Prime Minister Fumio Kishida has repeatedly vowed to amend Japan's constitution during his term. His term as president of the ruling Liberal Democratic Party ends in September 2024. By then, a constitutional amendment proposal has to pass both houses of the National Diet by a two-thirds majority. In addition, it has to obtain a majority in a national referendum. Speaking Out takes a look at what it's going to take to succeed.
There is not much time left. It is time to determine which specific clauses should be revised.
The LDP has proposed a four-point amendment:
- Stipulate the existence of the Self-Defense Forces,
- Strengthen response to emergencies,
- Dissolve the combined electoral districts for the House of Councillors, and
- Improve education.
PM Kishida has not clearly stated what will be included in the initial constitutional amendment proposal. However, some believe that an emergency response clause should come first. There are discussions ongoing between the ruling and opposition parties that are making progress on this.
I don't agree with that, however. The SDF stipulation must never be excluded.
Face the Crisis of War on a Global Scale
Russia is a permanent member of the United Nations Security Council, which is responsible for international peace. Nevertheless, it has launched a war of aggression against Ukraine. Israel is currently exercising its right of self-defense against a brutal sneak attack by a terrorist organization.
Close to home, the Chinese Communist regime could use force against Taiwan at any time. Since a Taiwan contingency is a contingency for Japan, the first defense operations under the current constitution, that is, the use of force by the Self-Defense Forces, could be soon. Naturally, there would be those killed in action.
In the midst of such a global crisis, the Constitution of Japan still contains only the negative statement that "land, sea, and air forces, as well as other war potential, will never be maintained." (Article 9, Paragraph 2.) It does not mention the Self Defense Force at all.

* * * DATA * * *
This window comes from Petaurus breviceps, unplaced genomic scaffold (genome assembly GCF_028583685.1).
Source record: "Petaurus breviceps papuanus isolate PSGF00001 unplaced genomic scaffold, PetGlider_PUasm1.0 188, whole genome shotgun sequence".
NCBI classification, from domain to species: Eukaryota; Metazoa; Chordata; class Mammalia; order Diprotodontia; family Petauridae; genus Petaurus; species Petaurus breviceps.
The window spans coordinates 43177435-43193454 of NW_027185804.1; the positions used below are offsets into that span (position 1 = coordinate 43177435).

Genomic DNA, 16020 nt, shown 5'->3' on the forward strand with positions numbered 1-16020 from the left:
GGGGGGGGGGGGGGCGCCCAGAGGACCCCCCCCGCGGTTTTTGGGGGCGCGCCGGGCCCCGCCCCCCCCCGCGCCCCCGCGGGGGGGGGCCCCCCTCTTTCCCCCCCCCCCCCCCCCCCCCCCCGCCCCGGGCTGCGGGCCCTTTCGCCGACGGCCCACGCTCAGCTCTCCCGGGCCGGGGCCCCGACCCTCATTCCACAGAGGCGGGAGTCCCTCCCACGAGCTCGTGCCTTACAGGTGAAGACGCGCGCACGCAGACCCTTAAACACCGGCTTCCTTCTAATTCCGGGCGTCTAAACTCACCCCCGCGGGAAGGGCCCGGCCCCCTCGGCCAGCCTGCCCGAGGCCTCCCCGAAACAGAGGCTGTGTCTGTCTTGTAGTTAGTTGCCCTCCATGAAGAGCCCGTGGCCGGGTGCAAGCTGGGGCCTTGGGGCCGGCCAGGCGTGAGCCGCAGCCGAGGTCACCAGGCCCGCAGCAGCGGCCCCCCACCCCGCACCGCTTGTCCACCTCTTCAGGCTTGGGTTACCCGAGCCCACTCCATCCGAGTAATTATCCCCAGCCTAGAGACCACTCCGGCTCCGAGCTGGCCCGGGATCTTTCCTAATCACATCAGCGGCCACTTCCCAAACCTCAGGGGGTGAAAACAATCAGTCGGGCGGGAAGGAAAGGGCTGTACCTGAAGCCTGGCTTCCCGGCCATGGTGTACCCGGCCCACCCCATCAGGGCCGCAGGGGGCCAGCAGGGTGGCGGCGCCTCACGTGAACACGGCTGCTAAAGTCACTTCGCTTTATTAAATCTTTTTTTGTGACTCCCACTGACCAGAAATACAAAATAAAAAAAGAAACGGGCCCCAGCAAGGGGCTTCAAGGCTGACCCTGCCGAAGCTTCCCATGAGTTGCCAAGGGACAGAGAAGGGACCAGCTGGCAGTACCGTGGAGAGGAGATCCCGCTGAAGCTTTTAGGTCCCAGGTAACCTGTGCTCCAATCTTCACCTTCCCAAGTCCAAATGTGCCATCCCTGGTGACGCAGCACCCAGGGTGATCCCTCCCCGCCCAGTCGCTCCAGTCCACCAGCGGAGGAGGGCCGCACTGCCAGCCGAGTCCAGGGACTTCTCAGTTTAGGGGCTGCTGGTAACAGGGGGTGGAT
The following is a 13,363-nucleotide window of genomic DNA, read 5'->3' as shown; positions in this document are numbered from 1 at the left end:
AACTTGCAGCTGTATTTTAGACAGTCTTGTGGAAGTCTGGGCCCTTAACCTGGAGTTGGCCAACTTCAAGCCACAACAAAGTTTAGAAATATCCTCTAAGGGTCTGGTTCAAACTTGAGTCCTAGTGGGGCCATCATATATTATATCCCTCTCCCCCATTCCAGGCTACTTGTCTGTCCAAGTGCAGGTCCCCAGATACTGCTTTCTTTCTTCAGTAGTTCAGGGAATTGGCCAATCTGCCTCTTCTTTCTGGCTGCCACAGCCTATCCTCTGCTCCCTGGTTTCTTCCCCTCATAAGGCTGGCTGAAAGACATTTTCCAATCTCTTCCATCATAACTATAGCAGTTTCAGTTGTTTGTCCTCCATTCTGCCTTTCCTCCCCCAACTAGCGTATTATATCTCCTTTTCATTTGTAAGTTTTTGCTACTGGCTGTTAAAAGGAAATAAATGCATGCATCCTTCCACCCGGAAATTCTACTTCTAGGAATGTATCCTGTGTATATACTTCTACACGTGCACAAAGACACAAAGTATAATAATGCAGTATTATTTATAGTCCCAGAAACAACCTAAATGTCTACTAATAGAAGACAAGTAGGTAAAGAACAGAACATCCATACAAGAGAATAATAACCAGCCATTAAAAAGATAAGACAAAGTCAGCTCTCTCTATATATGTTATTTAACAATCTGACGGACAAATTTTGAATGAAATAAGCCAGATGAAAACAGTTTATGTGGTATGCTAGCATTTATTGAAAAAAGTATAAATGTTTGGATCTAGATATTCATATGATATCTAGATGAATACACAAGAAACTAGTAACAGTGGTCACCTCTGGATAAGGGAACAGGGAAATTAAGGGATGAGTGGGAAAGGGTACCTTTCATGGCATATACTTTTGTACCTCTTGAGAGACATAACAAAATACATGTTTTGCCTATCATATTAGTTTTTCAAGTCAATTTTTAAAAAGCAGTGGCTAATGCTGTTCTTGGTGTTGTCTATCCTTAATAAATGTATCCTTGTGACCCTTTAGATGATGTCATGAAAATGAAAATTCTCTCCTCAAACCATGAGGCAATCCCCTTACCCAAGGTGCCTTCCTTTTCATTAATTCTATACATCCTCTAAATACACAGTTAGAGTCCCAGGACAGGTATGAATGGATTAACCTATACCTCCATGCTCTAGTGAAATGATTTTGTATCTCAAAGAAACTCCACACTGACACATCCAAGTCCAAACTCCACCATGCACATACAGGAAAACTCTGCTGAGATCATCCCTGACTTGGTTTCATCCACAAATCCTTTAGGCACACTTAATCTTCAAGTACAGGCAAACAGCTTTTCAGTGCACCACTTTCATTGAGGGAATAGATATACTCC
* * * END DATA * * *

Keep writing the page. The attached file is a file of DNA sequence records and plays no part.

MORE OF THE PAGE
The Abe Proposal
In 2017, then-Prime Minister Shinzo Abe proposed adding a clause specifying the existence of the SDF. Meanwhile, his proposal would leave the no-war-potential clause unchanged.
At the time, some members of the LDP and private conservative groups argued that an emergency response clause should be prioritized in the first constitutional amendment initiative. Their argument was partly due to fierce opposition over even limited approval of the exercise of the right of collective self-defense.
Abe's proposal was a rebuttal to that argument. He used the strategy of the LDP's junior coalition partner Komeito party. Komeito had advocated the addition of necessary clauses without changing current articles.
PM Abe proposed the stipulation of the SDF in the constitution with the intent to protect the honor of the SDF members. Once this was achieved, of course, Abe was considering amending Article 9, Paragraph 2, to specify the possession of an official national army.
Honor to SDF Members Who Risk Their Lives
The members of the SDF pledge "to face any situation without fear of danger, to devote myself to the fulfillment of my duties, and to respond to the trust of the nation." The way to reward SDF members who risk their lives is to give them honor.
Isn't it too disrespectful if the country were to order the SDF to risk their lives for the country while avoiding recognizing them? Shouldn't the SDF be the first item stipulated in the constitutional amendment proposal?
Honoring the SDF should be first in order of our priorities. Politicians and we in the private sector must not shy away from the struggle to stipulate the existence of the SDF in the constitution.
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Author: Tsutomu Nishioka